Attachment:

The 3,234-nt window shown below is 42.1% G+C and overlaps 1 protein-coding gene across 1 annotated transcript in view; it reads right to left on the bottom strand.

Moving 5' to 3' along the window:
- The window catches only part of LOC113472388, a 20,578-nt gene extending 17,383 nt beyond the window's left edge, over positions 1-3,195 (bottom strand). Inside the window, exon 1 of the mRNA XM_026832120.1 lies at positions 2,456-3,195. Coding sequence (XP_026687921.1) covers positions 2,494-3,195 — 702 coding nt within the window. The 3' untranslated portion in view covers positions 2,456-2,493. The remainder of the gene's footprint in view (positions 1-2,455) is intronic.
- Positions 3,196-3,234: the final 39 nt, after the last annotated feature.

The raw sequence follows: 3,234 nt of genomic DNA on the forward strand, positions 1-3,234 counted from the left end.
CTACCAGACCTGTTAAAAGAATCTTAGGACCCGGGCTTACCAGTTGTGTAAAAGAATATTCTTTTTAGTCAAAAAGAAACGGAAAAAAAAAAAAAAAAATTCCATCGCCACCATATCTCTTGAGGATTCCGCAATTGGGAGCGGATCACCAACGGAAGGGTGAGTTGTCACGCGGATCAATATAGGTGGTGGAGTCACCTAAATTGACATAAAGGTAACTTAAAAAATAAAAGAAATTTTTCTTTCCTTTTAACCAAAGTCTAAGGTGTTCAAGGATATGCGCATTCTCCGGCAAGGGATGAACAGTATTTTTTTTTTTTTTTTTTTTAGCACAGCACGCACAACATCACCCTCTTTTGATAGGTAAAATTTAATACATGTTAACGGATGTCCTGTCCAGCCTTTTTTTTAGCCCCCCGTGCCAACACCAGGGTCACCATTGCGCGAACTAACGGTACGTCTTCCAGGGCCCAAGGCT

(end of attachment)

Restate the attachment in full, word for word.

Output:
The 3,234-nt window shown below is 42.1% G+C and overlaps 1 protein-coding gene across 1 annotated transcript in view; it reads right to left on the bottom strand.

Moving 5' to 3' along the window:
- The window catches only part of LOC113472388, a 20,578-nt gene extending 17,383 nt beyond the window's left edge, over positions 1-3,195 (bottom strand). Inside the window, exon 1 of the mRNA XM_026832120.1 lies at positions 2,456-3,195. Coding sequence (XP_026687921.1) covers positions 2,494-3,195 — 702 coding nt within the window. The 3' untranslated portion in view covers positions 2,456-2,493. The remainder of the gene's footprint in view (positions 1-2,455) is intronic.
- Positions 3,196-3,234: the final 39 nt, after the last annotated feature.

The raw sequence follows: 3,234 nt of genomic DNA on the forward strand, positions 1-3,234 counted from the left end.
CTACCAGACCTGTTAAAAGAATCTTAGGACCCGGGCTTACCAGTTGTGTAAAAGAATATTCTTTTTAGTCAAAAAGAAACGGAAAAAAAAAAAAAAAAATTCCATCGCCACCATATCTCTTGAGGATTCCGCAATTGGGAGCGGATCACCAACGGAAGGGTGAGTTGTCACGCGGATCAATATAGGTGGTGGAGTCACCTAAATTGACATAAAGGTAACTTAAAAAATAAAAGAAATTTTTCTTTCCTTTTAACCAAAGTCTAAGGTGTTCAAGGATATGCGCATTCTCCGGCAAGGGATGAACAGTATTTTTTTTTTTTTTTTTTTTAGCACAGCACGCACAACATCACCCTCTTTTGATAGGTAAAATTTAATACATGTTAACGGATGTCCTGTCCAGCCTTTTTTTTAGCCCCCCGTGCCAACACCAGGGTCACCATTGCGCGAACTAACGGTACGTCTTCCAGGGCCCAAGGCT